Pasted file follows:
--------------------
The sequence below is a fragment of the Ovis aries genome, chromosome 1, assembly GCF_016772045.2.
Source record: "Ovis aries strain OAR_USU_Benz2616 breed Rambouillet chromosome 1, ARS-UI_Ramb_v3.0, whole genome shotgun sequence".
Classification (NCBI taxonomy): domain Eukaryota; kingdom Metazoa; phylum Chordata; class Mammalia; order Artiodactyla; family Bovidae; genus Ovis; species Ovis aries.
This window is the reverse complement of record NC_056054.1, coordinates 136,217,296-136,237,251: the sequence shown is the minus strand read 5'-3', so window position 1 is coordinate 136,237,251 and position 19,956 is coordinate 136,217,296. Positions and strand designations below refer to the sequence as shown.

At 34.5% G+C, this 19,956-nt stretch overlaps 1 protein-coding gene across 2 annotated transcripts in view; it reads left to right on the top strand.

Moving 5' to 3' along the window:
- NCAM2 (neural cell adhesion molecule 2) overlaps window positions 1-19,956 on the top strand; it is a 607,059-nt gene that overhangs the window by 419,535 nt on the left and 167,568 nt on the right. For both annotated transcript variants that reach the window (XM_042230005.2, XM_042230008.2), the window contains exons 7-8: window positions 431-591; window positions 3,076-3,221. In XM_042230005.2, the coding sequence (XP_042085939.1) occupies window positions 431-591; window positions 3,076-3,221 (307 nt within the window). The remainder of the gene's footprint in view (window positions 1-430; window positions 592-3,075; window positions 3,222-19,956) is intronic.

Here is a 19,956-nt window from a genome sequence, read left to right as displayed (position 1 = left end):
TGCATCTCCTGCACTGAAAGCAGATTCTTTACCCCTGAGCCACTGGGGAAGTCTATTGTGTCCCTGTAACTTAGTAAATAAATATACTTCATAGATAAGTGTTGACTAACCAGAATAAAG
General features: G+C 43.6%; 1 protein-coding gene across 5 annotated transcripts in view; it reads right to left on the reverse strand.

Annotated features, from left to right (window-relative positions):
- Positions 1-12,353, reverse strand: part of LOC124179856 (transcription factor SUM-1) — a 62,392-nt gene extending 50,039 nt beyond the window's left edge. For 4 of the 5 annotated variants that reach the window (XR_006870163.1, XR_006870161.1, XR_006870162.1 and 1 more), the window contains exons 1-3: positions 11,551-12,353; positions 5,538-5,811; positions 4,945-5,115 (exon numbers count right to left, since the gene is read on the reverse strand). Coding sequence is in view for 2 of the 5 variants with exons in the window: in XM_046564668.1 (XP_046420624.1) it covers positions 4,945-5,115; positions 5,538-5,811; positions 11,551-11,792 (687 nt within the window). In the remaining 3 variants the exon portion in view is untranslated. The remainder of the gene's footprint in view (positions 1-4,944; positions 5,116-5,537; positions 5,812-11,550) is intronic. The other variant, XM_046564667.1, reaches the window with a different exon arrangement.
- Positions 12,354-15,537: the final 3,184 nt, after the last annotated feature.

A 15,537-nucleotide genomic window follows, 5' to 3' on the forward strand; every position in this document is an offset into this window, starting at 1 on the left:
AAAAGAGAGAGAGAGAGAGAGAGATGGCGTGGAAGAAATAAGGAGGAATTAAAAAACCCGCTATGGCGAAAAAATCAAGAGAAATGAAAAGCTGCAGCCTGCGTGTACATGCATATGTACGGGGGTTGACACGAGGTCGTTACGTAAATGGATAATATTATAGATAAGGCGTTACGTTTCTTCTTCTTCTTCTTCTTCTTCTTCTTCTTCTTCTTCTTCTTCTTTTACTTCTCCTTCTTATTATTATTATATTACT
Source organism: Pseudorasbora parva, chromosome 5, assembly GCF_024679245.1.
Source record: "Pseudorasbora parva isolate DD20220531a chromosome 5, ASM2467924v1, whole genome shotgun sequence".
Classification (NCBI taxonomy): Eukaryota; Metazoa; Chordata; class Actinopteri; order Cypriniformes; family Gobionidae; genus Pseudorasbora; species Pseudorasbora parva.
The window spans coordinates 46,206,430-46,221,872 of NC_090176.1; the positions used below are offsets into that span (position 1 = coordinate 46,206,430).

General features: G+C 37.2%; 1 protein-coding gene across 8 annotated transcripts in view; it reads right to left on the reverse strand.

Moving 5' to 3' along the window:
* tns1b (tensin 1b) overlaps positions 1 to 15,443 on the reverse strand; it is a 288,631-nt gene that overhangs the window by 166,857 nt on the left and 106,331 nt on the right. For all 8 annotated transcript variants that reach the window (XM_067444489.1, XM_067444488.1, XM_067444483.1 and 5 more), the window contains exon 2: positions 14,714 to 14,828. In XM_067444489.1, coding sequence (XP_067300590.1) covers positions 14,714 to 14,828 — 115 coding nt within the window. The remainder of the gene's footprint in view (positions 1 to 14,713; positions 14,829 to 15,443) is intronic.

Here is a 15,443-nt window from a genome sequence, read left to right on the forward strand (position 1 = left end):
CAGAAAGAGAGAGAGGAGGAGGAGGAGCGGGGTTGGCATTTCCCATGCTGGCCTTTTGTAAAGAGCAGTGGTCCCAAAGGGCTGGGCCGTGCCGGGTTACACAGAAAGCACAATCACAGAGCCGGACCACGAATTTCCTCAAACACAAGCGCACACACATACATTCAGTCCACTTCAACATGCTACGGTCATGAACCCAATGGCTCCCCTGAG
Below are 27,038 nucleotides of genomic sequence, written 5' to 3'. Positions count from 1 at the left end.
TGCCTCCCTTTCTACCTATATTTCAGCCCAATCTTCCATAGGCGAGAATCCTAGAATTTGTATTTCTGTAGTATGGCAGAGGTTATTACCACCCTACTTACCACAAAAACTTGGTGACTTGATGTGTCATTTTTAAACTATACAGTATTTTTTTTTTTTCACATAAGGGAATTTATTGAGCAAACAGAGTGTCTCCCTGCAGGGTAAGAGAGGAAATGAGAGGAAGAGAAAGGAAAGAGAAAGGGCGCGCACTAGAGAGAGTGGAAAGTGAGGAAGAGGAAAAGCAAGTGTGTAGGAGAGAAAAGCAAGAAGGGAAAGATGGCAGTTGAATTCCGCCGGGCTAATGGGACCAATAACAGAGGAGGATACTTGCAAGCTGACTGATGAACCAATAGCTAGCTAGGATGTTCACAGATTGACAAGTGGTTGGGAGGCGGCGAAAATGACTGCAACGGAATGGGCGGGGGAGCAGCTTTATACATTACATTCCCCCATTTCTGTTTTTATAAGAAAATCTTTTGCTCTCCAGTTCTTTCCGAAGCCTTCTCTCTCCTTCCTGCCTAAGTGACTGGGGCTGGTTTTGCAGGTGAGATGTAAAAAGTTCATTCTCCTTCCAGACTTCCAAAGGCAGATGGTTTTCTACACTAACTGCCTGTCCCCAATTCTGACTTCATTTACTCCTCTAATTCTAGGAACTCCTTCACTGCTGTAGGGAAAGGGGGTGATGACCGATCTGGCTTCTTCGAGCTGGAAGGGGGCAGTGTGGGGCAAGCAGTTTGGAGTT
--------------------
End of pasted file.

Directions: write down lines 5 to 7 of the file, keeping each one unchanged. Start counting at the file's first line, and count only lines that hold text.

At 34.5% G+C, this 19,956-nt stretch overlaps 1 protein-coding gene across 2 annotated transcripts in view; it reads left to right on the top strand.

Moving 5' to 3' along the window:
- NCAM2 (neural cell adhesion molecule 2) overlaps window positions 1-19,956 on the top strand; it is a 607,059-nt gene that overhangs the window by 419,535 nt on the left and 167,568 nt on the right. For both annotated transcript variants that reach the window (XM_042230005.2, XM_042230008.2), the window contains exons 7-8: window positions 431-591; window positions 3,076-3,221. In XM_042230005.2, the coding sequence (XP_042085939.1) occupies window positions 431-591; window positions 3,076-3,221 (307 nt within the window). The remainder of the gene's footprint in view (window positions 1-430; window positions 592-3,075; window positions 3,222-19,956) is intronic.